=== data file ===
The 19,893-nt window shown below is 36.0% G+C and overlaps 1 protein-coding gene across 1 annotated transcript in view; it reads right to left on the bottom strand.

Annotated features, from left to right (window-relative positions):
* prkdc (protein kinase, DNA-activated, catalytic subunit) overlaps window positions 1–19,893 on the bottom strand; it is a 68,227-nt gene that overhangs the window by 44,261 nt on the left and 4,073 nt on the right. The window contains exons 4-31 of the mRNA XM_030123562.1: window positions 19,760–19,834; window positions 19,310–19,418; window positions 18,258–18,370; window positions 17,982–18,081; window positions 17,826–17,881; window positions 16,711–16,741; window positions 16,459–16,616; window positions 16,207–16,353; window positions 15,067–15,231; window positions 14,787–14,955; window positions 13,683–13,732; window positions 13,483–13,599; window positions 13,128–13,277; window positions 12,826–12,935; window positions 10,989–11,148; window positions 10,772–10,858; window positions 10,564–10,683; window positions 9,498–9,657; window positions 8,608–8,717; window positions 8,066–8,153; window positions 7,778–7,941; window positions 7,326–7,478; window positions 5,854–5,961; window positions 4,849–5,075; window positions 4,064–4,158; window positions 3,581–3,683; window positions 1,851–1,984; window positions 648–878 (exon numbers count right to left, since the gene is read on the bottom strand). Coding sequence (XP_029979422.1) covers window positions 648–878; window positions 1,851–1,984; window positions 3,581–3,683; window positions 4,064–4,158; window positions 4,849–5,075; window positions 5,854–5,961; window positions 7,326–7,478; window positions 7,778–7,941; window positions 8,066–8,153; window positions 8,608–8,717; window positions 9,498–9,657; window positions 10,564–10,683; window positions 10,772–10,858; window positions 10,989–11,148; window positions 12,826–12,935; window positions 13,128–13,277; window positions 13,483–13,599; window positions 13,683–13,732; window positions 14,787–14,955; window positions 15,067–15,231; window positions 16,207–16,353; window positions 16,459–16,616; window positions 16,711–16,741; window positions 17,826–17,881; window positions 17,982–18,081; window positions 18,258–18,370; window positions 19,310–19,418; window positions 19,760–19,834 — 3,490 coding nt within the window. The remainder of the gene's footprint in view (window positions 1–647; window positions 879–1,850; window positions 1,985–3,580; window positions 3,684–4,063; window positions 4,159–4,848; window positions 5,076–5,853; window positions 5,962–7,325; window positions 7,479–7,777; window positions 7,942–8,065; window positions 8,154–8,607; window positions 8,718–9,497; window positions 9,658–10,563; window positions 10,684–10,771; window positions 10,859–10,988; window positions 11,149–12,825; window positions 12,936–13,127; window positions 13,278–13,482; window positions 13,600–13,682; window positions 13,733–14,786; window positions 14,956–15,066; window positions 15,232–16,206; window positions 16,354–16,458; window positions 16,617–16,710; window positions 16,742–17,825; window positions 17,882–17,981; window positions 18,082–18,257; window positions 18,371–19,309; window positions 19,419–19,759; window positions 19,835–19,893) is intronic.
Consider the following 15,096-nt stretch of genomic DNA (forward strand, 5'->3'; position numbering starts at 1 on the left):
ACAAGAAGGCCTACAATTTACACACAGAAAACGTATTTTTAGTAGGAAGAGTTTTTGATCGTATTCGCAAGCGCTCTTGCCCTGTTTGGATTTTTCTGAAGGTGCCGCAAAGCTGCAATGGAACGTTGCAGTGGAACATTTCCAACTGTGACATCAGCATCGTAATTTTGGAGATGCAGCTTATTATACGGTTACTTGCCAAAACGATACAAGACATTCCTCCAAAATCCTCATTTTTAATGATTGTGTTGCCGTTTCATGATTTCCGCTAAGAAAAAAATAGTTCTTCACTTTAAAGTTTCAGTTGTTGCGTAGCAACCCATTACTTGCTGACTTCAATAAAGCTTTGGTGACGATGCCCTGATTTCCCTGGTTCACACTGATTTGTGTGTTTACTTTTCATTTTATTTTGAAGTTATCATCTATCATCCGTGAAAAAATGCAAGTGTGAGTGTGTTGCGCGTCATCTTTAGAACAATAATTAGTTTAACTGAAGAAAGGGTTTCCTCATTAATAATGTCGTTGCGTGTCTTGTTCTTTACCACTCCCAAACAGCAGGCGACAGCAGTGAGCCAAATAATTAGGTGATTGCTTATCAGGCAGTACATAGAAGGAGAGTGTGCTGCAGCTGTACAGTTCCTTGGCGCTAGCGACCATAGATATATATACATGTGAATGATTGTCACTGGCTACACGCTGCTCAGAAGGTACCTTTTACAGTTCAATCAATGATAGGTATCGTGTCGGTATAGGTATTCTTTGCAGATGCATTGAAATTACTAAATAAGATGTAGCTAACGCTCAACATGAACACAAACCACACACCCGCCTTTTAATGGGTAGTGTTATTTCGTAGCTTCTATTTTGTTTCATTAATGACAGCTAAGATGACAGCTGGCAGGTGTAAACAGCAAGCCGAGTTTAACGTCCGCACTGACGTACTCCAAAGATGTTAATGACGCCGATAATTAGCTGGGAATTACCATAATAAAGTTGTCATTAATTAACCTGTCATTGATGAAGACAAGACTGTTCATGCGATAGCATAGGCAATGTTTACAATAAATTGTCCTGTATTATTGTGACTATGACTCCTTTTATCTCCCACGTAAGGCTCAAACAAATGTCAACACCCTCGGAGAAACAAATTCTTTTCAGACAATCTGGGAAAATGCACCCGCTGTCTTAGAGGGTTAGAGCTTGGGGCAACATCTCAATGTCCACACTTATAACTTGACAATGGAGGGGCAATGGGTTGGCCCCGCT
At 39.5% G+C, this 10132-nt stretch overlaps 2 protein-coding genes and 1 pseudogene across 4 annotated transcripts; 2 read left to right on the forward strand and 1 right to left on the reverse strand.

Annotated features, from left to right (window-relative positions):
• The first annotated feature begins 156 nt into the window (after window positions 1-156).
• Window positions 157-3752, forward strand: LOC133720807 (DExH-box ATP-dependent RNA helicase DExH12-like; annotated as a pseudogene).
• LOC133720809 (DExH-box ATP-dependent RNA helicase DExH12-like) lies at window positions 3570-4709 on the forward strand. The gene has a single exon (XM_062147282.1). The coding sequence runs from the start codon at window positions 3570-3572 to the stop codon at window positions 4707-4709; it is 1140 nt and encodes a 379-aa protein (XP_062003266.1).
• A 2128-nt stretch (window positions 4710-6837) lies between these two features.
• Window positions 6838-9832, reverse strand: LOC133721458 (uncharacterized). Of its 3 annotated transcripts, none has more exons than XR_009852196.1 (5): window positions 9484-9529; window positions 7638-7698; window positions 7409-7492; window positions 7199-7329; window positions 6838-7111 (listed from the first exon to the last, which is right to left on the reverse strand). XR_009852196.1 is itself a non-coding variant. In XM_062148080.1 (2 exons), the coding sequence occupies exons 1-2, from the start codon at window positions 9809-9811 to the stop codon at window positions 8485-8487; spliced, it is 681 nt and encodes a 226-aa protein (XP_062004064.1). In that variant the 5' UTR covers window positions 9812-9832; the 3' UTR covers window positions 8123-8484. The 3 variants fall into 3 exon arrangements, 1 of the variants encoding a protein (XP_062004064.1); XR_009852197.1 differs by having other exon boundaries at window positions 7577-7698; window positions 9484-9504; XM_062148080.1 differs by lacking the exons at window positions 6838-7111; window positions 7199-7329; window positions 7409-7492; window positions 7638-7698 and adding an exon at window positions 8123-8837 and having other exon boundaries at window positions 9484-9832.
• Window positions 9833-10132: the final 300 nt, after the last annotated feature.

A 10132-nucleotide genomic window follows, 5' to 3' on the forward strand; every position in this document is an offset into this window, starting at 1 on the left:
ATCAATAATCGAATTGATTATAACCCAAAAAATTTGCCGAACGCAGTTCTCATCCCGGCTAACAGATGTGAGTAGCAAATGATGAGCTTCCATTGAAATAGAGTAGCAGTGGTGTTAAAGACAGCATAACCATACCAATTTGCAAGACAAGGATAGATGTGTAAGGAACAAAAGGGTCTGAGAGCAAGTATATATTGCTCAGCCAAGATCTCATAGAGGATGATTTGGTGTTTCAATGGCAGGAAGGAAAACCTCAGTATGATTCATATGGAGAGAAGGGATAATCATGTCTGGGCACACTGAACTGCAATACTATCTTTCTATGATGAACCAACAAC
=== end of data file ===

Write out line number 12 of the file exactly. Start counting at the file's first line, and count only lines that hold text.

• Window positions 6838-9832, reverse strand: LOC133721458 (uncharacterized). Of its 3 annotated transcripts, none has more exons than XR_009852196.1 (5): window positions 9484-9529; window positions 7638-7698; window positions 7409-7492; window positions 7199-7329; window positions 6838-7111 (listed from the first exon to the last, which is right to left on the reverse strand). XR_009852196.1 is itself a non-coding variant. In XM_062148080.1 (2 exons), the coding sequence occupies exons 1-2, from the start codon at window positions 9809-9811 to the stop codon at window positions 8485-8487; spliced, it is 681 nt and encodes a 226-aa protein (XP_062004064.1). In that variant the 5' UTR covers window positions 9812-9832; the 3' UTR covers window positions 8123-8484. The 3 variants fall into 3 exon arrangements, 1 of the variants encoding a protein (XP_062004064.1); XR_009852197.1 differs by having other exon boundaries at window positions 7577-7698; window positions 9484-9504; XM_062148080.1 differs by lacking the exons at window positions 6838-7111; window positions 7199-7329; window positions 7409-7492; window positions 7638-7698 and adding an exon at window positions 8123-8837 and having other exon boundaries at window positions 9484-9832.